This is the neighborhood where Safarad Jews, expelled from Spain, settled in the 15th century. Much of the Jewish population have since moved elswhere in the country or emigrated to Israil over the last 50 or so years. Nevertheless, a walk through the narrow streets of this timeworn neighborhood is very likely to take you to a different era in history.
You may want to start your tour at the The Chora Church which is currently serving as a museum where visitors are dazzled by the most beautiful surviving icons of Byzantine Art and Architecture. The word ‘chora’ (khôra) means ‘in the country’ in Greek. This probably is an indication that the church was built outside the city proper. The building and its mosaic frescoes have been preserved better than many other Byzantine architectural works in the world.
The stories behind the frescoes are fascinating. My favorite is the one about how suitors of Mary the Blessed Virgin had to leave their walking sticks at the altar. The one whose cane would generate a bud and then a twig would gain the right to marry the Virgin. Joseph turned out to be the lucky man. You see, the visit to the museum becomes immensely more interesting if you do a little reading beforehand.
It is interesting to note that the museum is located in one of the most conservative neighborhoods in Istanbul. As one steps out of the building into the surrounding area he/she can not help but feel the jolt of the transition from one milieu into an entirely different one.
Many visitors of the Balat district include a stop at the Phanar Greek Orthodox College.
After five hundred sixty some years the Turks took over the city, the Greeks insist on calling the Patriachate as theThe Ecumenical Patriarchate of Constantinople. It is one of the fourteen autocephalous churches (or “jurisdictions”) that together compose the Eastern Orthodox Church. Because of its historical location at the capital of the former Eastern Roman (Byzantine) Empire and its role as the Mother Church of most modern Orthodox churches, the Ecumenical Patriarchate holds a special place of honor within Orthodoxy and serves as the seat for the Ecumenical Patriarch, who enjoys the status of ‘Primus Inter Pares (first among equals)’ among the world’s Eastern Orthodox prelates and is widely regarded as the representative and spiritual leader of the world’s 300 million Orthodox Christians.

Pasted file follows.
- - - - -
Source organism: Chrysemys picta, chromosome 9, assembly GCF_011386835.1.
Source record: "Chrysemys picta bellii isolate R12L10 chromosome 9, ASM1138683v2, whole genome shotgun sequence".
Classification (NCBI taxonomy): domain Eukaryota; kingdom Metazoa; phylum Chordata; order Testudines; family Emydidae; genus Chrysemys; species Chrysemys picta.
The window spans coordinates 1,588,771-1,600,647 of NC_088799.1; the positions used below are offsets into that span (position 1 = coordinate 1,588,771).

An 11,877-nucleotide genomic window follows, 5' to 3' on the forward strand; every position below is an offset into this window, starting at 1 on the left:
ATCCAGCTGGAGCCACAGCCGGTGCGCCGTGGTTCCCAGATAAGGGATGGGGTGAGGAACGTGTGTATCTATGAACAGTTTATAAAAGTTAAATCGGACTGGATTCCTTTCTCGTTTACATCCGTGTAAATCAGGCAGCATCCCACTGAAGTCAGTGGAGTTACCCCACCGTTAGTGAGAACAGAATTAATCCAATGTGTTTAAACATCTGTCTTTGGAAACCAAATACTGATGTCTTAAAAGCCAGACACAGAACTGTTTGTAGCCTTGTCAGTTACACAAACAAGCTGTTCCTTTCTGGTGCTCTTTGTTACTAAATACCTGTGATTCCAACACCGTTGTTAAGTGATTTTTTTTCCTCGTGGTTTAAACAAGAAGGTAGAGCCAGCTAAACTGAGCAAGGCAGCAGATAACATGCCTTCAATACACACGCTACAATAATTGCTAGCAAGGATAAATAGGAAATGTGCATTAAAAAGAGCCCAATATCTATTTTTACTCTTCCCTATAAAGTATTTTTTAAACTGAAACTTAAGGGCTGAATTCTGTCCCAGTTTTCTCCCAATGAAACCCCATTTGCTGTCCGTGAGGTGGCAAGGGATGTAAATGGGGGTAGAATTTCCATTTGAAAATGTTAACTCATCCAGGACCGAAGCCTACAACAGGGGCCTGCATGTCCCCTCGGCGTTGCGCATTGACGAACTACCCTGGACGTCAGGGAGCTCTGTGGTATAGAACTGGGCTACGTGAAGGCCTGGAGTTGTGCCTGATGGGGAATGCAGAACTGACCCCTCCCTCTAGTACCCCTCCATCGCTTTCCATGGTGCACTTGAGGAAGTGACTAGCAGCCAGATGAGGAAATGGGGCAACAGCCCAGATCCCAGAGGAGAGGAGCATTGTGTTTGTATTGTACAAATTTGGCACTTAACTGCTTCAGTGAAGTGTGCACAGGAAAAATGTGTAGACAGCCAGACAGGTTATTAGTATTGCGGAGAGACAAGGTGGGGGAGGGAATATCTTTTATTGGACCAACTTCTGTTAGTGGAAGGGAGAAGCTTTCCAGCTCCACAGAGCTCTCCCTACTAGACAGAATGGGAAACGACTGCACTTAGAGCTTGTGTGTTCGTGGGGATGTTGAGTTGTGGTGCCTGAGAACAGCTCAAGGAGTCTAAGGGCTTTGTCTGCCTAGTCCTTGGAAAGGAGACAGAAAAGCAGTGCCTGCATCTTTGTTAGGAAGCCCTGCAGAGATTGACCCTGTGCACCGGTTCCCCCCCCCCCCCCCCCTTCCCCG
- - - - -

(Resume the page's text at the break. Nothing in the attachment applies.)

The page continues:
A popular stop incorporated into a tour of the area is a lunch break at the Asithane Restaurant. This establishment is known for food prepared in the same manner it was common in the Ottoman era. An example would be the chestnut soup recipe of which dates back to 1653. If you do not want to fill yourself with a full meal, you may opt for a traditional light pudding, the Su Muhallebisi, which is made with milk and starch and sweetened with confectioner’s sugar and rose-water and sprinkled with pomegranate seeds and pine nuts.
Once a tasty lunch is under your belt you may continue your tour of the Balat district by checking out the Çifit Çarsisi. This is basically a street lined with small shops. It is the type of shopping area that is referred to as the ‘cheap market’ in many cities around the world. The Çifit Çarsisi in Istanbul is the earliest Jewish quarter in the city. Unlike the traditional market streets of the past which were mostly populated by shops run by Muslims, where all the shops were engaged in the same type of trade, like the wool-fluffers, the silversmiths or the knitters, the shops on this street carried many different types of merchandise. Regrettably, the area has long lost its original state. Many of the shops are not occupied any more. However, there are still many tiny shops like those of yesteryears.
There are numerous points of interest in the Balat district. The Kucuk Mustafa Pasha Turkish Bath, Ayios Strati Orthodox Church, Surp Hresdegabet Church, Ferruh Kathuda Mosque and the all metal Bulgarian Orthodox Church are some of the few to mention. You will probably need more than one day in case you desire to visit all. We will dedicate full future articles to many of these places in the Istanbul On My Mind web site.